This is a range of military and 'gentlemens' watches from 1939 to the present day. As you can see the trend is one of constant growth, layer by layer, from the smallest, a 29mm Girard Perregaux to a fairly chunky 39mm Poljot and beyond. By 1962 a complication free 34mm watch would be a large watch and, compared to the average, it would appear very chunky indeed. Of course, there will always be exceptions and, for example, specialist 'tool' watches such as the Submariner Divers watch or Speedmaster Chronograph would just have been considered stupidly large at the time.
(Some of the watches here are later homage models by the same maker: the Hamilton, O&W and 1-MWC and yes, the FL has had a vile redial)
Thus the fact that the Explorer, now at 36mm, looks gracile today does not detract from the fact that in 1962 at 34 or 35mm it would have been considered a large, even heavy, watch. I do not claim certainty. However, I think there is a good case for claiming that this puts the Explorer right back in the frame for being the original Bond watch. So now there are two suspects: the Explorer and the Submariner
There is another strand of supporting evidence. While the Submariner came on a variety of straps it did not come on an expanding metal strap. The Explorer did; the strap looked like this:
This may become quite important further down the page.
Then it struck me: Fleming modelled much of Bond's taste and wardrobe upon his own , He even had basically the same rank and back story as his character. He was famously rather vain and would have been conceited enough to imagine Bond as wearing the same watch as he did.
This got me wondering: what watch did Ian Fleming himself wear?
That's a real question with a real answer... and I found it!
Lets be clear, Fleming wore quite a few different watches, including, for example, what looks like an early forties (30 or 32mm) military Omega. However, sitting in the National Portrait Gallery in London there is a rather nice portrait of the man himself. It was painted, I have been informed, in 1962 as the cover picture for OHMSS.
In other words the watch in the picture is the watch that Fleming would have been wearing when he wrote the book and the watch he chose to wear for the publicity picture used on the cover of the book. Interesting
Here it is.
http://picasaweb.google.com/charlesvill ... 8949900418
And he's wearing a watch...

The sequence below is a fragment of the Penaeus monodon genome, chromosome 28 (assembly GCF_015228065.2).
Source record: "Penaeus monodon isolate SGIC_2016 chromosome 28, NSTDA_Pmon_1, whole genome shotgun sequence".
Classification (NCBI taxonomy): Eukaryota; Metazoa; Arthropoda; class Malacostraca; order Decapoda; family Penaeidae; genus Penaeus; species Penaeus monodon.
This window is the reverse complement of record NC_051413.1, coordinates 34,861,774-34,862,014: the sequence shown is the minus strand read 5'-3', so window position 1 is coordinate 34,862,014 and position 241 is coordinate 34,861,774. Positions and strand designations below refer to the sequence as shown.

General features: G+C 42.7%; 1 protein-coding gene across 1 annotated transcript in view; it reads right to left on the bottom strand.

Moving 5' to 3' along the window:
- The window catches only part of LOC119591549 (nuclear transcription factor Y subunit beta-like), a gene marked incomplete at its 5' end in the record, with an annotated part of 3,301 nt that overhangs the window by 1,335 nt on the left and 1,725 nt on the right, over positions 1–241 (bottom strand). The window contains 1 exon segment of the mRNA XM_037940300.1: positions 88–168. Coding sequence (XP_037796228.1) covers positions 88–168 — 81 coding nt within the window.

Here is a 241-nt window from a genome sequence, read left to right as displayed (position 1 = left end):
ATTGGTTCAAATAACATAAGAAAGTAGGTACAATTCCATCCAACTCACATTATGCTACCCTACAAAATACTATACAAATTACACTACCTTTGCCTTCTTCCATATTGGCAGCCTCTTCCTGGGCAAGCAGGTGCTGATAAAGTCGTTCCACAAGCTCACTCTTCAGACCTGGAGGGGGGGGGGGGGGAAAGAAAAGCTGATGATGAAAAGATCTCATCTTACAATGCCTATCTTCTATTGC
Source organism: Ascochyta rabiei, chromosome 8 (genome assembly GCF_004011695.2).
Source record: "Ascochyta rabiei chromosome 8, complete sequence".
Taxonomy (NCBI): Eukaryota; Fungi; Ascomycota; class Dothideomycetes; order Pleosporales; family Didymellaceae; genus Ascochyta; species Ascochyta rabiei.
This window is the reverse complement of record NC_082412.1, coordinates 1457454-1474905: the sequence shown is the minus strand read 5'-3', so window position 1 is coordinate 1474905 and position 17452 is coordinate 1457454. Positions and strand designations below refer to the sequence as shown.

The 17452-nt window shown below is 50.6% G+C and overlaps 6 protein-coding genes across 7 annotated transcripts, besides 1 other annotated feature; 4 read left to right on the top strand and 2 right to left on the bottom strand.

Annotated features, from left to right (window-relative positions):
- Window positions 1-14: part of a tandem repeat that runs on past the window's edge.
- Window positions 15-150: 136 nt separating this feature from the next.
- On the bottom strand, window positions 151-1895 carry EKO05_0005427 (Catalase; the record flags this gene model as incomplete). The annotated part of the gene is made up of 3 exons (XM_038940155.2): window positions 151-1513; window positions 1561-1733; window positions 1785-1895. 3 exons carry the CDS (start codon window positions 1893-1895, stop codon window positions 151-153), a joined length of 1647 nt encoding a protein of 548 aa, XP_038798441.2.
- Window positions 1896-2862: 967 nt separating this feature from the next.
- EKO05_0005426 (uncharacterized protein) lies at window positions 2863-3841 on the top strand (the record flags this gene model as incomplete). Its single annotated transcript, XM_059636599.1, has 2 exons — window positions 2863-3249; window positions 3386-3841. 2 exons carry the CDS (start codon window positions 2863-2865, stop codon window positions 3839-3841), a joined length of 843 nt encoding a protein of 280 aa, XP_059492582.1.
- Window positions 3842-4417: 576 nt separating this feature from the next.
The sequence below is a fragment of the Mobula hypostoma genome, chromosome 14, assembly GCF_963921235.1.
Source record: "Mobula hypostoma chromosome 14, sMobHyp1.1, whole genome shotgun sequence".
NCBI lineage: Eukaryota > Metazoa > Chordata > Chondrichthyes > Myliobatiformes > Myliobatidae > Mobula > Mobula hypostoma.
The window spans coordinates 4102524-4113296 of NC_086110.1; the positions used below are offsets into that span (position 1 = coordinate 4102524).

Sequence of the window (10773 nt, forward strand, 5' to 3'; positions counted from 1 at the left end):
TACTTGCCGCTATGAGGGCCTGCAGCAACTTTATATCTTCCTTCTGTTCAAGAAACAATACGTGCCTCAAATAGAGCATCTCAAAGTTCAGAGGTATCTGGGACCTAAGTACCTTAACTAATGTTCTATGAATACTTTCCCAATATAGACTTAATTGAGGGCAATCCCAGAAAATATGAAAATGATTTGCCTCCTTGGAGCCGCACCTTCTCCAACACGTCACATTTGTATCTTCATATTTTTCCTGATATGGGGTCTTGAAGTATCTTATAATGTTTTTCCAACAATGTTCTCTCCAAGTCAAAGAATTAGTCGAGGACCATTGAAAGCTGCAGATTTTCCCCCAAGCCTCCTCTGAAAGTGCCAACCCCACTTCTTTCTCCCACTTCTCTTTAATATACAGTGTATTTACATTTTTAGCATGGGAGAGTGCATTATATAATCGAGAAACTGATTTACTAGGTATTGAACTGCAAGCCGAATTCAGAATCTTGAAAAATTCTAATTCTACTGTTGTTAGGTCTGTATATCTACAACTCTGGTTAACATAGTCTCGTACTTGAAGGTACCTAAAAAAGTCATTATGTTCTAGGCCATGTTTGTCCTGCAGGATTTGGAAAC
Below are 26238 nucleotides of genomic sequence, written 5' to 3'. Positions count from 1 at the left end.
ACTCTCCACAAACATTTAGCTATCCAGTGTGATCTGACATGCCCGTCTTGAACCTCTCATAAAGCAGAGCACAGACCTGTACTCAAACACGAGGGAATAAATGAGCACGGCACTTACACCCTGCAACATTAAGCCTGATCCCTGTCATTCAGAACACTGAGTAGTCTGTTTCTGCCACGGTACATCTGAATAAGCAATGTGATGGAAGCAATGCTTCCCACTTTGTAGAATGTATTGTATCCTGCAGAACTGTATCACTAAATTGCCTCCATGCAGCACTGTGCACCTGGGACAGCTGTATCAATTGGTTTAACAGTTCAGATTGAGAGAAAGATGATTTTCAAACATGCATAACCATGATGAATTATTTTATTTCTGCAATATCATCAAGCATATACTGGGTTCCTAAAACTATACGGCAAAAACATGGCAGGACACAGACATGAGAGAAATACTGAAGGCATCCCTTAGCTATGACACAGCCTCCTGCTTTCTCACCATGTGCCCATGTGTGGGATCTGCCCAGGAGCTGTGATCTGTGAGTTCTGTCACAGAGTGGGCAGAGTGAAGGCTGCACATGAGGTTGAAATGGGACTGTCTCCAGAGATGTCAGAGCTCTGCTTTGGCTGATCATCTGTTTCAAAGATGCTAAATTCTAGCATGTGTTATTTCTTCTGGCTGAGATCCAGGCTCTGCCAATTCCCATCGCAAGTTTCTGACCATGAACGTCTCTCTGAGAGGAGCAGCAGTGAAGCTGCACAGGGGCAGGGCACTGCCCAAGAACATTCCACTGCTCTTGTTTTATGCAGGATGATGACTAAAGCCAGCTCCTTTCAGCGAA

http://picasaweb.google.com/charlesvill ... 7647106866
Now, this isn't going to be any old watch. We already know that Fleming cared about watches. Well, when being painted for posterity, and the cover of his new book, He would be wearing his best. Wouldn't you?
That looks to me like an Explorer I...
Lets see, first things first: it is definitely not a Submariner unless the bezel has fallen off and it has shrunk! That's a 34mm watch or thereabouts, it's not on a standard fixoflex style expanding bracelet but it does look like its on a bracelet a whole lot like the Rolex expanding bracelet pictured above. What else? Well I think I see the give-away ball of 'Mercedes' hands and a mixture of numerals and markers.
There's no date and there is a bunch of writing in exactly the right place (for an Explorer) at the bottom. The writing at the top is missing, but I think that the artist would have missed it out as it would have undermined the hands and made the watch look too busy.
So, as a reminder, heres an explorer from the correct period:
and here is the modern version:
There simply isn't any other watch that combines the three luminous numbers, the Mercedes hands, the size, the bracelet, the writing in exactly the right place and a complete lack of the black numbered bezel found on the Sub. I think we have identified the very watch that Fleming wore:
The Rolex 'Explorer I' Oyster Perpetual Chronometer.
So, now we know what Fleming wore on the very cover of OHMSS and almost certainly wore while writing the book. However, is it the watch that he imagined onto the arm of his creation? Well, thats the question. Personally I think that now we have identified the watch that Fleming wore everything slips into place nicely.
Think about the psychology of the man. He imagined Bond into the clothes he wore, had him drink the drinks he liked, gave him a similar back story and identical rank. He even named one of the Bond books (Goldeneye) after his own house! It seems clear to me that James Bond was, to some degree, Ian Flemings alter ego and that Fleming, apparently a fairly vain man with refined tastes, would have wanted his creation, like himself, to have the very best of everything. Thus, I find it hard to believe that Bond's watch would be anything less than the very watch Fleming was wearing as he wrote OHMSS and chose to wear on the publicity pictures for that very book.
In other words, it is my contention that James Bond wore exactly the watch that his creator wore. Thus, if you want the original Bond Watch, as worn by Ian Fleming and thus, in an act of hubris, imagined onto the wrist of James Bond, you want a Rolex Explorer I on an original Rolex expanding metal bracelet.
Personally I think that, tongue in cheek, had the man had any patriotism at all he would have imagined Bond wearing a Smiths... Perhaps a nice Imperial or Astral. As the ascent of Everest showed, An English Gentleman would wear a Smiths in extremis. The Explorer, on the other hand, was quite sufficient to be worn by his sherpa!
or even the full Monty
Or at least a high quality homage... Eh Eddie?